Solar power in 2015 and projections for 2016
A new report from GTM Research
estimates that 2015 will be a banner year for solar power in the United States. The report is based on a strong third quarter of this year that saw 1,261 megawatts (MW) of solar power installed across the country. The report also predicts that the fourth quarter of 2015 will also show strong growth in solar power installations, and estimates that over 3 gigawatts (GW) of new capacity could be installed. Should reality follow these predictions, it would bring the total installed capacity close to 7.4 GW for the entire year. Last year was also a strong year for solar with 6.2 GW of installed solar capacity, but the estimates for 2015 would eclipse the 2014 installed capacity by 19%.
The GTM Research report also predicts even stronger growth in 2016. The Solar Investment Tax Credit (ITC) was extended by Congress in 2008 and provides certainty for the solar industry. The tax credit is a crucial subsidy that provides a 30 percent tax credit for solar power
on distributed generation, or installations on residential and commercial buildings. Unfortunately, the ITC is set to expire at the end of 2016. While this is a source of concern for the solar industry, it also means that 2016 will be a very strong year for solar. According to GTM Research, there is roughly 15.4 GW of new capacity set to come online next year. If this prediction comes to fruition, it will more than double the growth experienced in 2015.
Another encouraging bit of news from the report is that this growth is being driven by an increase in residential solar installations. Residential installments are growing more quickly than non-residential and utility-scale installments. The increase in residential installments is encouraging from both an environmental and economic perspective because it will reduce the need for utility-scale projects that require more land and increase the potential for conflict with other land uses.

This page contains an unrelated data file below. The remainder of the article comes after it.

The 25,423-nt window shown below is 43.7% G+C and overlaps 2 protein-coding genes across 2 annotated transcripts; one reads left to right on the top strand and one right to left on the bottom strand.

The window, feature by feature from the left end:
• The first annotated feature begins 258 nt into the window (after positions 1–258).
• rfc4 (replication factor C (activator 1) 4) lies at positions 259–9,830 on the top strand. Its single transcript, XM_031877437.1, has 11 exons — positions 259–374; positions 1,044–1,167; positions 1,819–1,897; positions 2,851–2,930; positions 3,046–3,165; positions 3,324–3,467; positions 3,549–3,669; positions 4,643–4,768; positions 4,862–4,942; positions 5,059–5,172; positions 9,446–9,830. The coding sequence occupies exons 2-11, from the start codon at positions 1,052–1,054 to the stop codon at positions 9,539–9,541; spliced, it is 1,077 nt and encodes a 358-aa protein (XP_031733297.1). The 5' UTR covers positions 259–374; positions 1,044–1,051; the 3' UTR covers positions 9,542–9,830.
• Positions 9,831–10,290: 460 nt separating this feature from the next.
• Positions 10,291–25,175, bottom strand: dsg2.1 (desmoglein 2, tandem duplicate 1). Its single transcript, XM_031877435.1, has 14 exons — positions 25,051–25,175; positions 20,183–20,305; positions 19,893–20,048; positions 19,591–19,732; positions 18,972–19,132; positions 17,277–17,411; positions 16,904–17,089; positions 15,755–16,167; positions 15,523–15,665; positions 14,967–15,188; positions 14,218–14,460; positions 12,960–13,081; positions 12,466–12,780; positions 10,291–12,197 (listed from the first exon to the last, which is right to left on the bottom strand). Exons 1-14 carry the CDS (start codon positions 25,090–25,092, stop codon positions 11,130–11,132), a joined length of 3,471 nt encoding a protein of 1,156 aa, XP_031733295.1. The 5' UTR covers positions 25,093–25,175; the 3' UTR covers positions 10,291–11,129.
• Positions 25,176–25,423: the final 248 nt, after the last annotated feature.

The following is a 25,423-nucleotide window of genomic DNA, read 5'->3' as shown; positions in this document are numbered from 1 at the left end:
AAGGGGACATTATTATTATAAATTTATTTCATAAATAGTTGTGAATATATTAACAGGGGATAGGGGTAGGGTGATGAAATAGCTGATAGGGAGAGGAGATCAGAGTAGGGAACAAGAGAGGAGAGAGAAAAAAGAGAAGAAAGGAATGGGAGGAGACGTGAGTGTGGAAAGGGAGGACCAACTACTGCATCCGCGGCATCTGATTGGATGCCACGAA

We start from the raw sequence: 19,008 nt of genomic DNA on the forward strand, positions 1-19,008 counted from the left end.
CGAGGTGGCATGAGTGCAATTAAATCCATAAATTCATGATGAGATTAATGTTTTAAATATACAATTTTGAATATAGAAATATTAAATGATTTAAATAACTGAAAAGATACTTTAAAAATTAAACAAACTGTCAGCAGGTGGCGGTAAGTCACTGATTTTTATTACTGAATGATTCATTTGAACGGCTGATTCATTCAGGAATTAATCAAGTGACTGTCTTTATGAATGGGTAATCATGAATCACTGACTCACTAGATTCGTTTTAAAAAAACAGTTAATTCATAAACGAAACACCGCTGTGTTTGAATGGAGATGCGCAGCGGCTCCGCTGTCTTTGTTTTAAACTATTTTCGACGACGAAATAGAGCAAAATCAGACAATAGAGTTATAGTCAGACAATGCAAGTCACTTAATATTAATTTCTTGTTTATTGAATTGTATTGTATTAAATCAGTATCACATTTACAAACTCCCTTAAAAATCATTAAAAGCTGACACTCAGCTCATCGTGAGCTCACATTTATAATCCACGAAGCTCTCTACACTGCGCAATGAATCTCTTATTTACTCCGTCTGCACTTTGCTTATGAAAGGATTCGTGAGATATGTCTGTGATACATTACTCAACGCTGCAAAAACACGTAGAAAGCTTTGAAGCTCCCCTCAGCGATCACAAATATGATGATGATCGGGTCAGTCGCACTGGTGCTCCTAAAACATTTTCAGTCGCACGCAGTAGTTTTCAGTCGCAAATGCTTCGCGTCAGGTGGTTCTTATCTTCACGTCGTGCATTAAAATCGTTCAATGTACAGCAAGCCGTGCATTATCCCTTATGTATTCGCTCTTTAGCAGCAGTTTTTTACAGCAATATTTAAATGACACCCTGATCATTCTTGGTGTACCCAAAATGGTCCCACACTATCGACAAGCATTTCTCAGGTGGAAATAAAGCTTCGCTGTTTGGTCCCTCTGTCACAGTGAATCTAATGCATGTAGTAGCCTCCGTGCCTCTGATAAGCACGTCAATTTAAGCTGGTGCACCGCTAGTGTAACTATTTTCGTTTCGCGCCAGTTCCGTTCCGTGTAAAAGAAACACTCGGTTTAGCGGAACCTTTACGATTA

This report shows that the growth trend in solar power since 2008 is not slowing down. On average, the cost of solar panels fell 75 percent between 2009 and 2014, and some estimates predict it will drop another 25 percent by 2018. This boom has generated enough electricity to power 4.6 million American homes, a number which is only going to keep rising as more solar power is added.
All of this growth has been accompanied by the continual decrease in the cost of solar energy. For utility-scale solar, the cost of power has dropped almost 60 percent since 2008. The cost of residential and commercial installations has also decreased, one of the major reasons residential and commercial solar has continued to increase year after year. All told, there is a bright outlook for renewable energy in the U.S.